When appreciating the marvel that is Italy, we tend to forget some of its hidden treasures. One of them is the Northern coastal town of Camogli, located on the province of Genoa, and only a half hour car ride or hour train ride from the Genoa city airport. Of course, the best time to visit the pastel colored shoreline city is during the second Sunday of May. This is due to their city-wide celebration of the Sagra del Pesce (Festival of Fish) honoring Camogli’s fishermen and fish supply. The Sagra del Pesce features all of Camogli’s 5,000 residents plus tourists coming together at a fish cooking procession.
A City Molded by the Sea
The culture of fish in Camogli is deeply rooted back to its beginnings. Camogli is a port town along with the rest of Genoa, whose fish ports are among the biggest across Europe. Camogli itself was derived from the Italian phrase “le case delle Mogli“, meaning “the houses of the wives”. The name of the city was given in salute to the wives of the Camogli fishermen who waited long days for their husbands to return home. During the 18th century, fish was the main source of food for the people of Camogli. In what was both a tumultuous return from sea and a plea for survival to a Roman martyr, the residents of Camogli recognized San Fortunato as the patron saint to their fishermen and sailors.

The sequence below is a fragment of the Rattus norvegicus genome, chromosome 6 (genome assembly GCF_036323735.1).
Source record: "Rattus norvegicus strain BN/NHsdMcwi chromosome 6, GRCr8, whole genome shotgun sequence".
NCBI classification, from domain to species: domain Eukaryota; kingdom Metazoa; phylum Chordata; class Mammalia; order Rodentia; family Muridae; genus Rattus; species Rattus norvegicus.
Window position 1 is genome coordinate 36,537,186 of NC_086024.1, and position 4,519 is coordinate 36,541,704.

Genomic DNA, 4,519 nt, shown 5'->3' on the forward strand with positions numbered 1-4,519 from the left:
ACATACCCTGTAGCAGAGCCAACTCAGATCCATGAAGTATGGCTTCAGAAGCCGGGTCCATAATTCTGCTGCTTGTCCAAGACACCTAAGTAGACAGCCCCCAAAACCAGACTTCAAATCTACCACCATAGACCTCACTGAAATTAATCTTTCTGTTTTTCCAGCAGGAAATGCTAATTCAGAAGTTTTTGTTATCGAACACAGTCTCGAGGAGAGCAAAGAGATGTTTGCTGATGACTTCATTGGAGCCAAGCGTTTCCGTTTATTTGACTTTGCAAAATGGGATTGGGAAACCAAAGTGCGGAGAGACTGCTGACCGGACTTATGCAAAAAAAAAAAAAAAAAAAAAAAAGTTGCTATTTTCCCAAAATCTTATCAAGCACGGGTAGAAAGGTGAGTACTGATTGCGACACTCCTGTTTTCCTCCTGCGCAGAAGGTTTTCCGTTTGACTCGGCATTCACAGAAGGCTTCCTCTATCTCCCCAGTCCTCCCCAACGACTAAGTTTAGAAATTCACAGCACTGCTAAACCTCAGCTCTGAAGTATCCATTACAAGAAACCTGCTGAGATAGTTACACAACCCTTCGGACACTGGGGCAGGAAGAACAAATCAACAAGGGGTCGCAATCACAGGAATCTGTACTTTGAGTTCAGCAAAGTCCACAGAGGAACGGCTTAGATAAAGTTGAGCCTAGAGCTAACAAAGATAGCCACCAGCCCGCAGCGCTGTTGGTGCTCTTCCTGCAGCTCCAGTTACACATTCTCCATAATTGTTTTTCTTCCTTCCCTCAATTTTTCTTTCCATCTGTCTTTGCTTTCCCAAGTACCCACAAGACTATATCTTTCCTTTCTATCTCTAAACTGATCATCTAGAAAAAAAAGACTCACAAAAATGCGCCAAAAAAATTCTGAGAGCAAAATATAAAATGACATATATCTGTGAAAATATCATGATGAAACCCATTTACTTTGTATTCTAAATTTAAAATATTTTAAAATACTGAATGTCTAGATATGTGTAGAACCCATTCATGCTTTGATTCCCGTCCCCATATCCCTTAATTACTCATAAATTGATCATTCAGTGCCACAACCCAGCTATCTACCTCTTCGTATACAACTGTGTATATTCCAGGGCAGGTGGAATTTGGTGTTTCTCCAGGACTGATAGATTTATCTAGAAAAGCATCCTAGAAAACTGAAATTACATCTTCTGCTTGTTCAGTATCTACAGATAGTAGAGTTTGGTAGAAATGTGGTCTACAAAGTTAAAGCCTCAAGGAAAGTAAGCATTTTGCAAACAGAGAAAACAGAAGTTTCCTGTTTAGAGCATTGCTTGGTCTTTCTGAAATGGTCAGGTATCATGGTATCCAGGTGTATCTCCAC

Fish, Frying Pans & Fireworks
In 1952, following the end of World War II in Italy, residents of Camogli encouraged the city’s tourism by re-introducing the festival. They added a second day of festivities with a food celebration named the Sagra del Pesce. They first fried the fish using six different skillets. In 1954, they put together a 4-meter diameter pan with a handle measuring about 6 meters long, known as La Padella to gather the fish in one place. Since then, the same pan design has been used through the years. The pan has an approximate capacity of 528 gallons. The first set of pans used in the 1954 festival are famously displayed around the city, so people strolling by can see them hung on the city walls.
The festival takes place in the port center plaza, Piazza Cristoforo Colombo and is preceded by the fires celebration of the night before honoring San Fortunato. A spectacle of fireworks and fire show is put on by city officials in the city’s seaside. The next morning, close to noon, the city prepares with enough volunteers, ready to head down to the Piazza Cristoforo Colombo and fry the fish. Thousands of people line up on various platforms laid around the center of the plaza to receive a food paper tray filled with the festival’s fried fish selection and slices of lemon, usually accompanied by optional sides of calamari and shrimp.
No Signs of Slowing Down
The cooperation of fishermen also gather that morning to give gratitude to their fishermen, and a priest stands before them to bless the people and the fish. The cost of the festival has augmented in the years since its beginning but so has its visitors and fish catch. Almost 6,000 pounds of fish are fried every year at the Sagra del Pesce. As tourism continues to grow in the province of Genoa, and in Camogli, the amount of fish at the festival will likely follow too.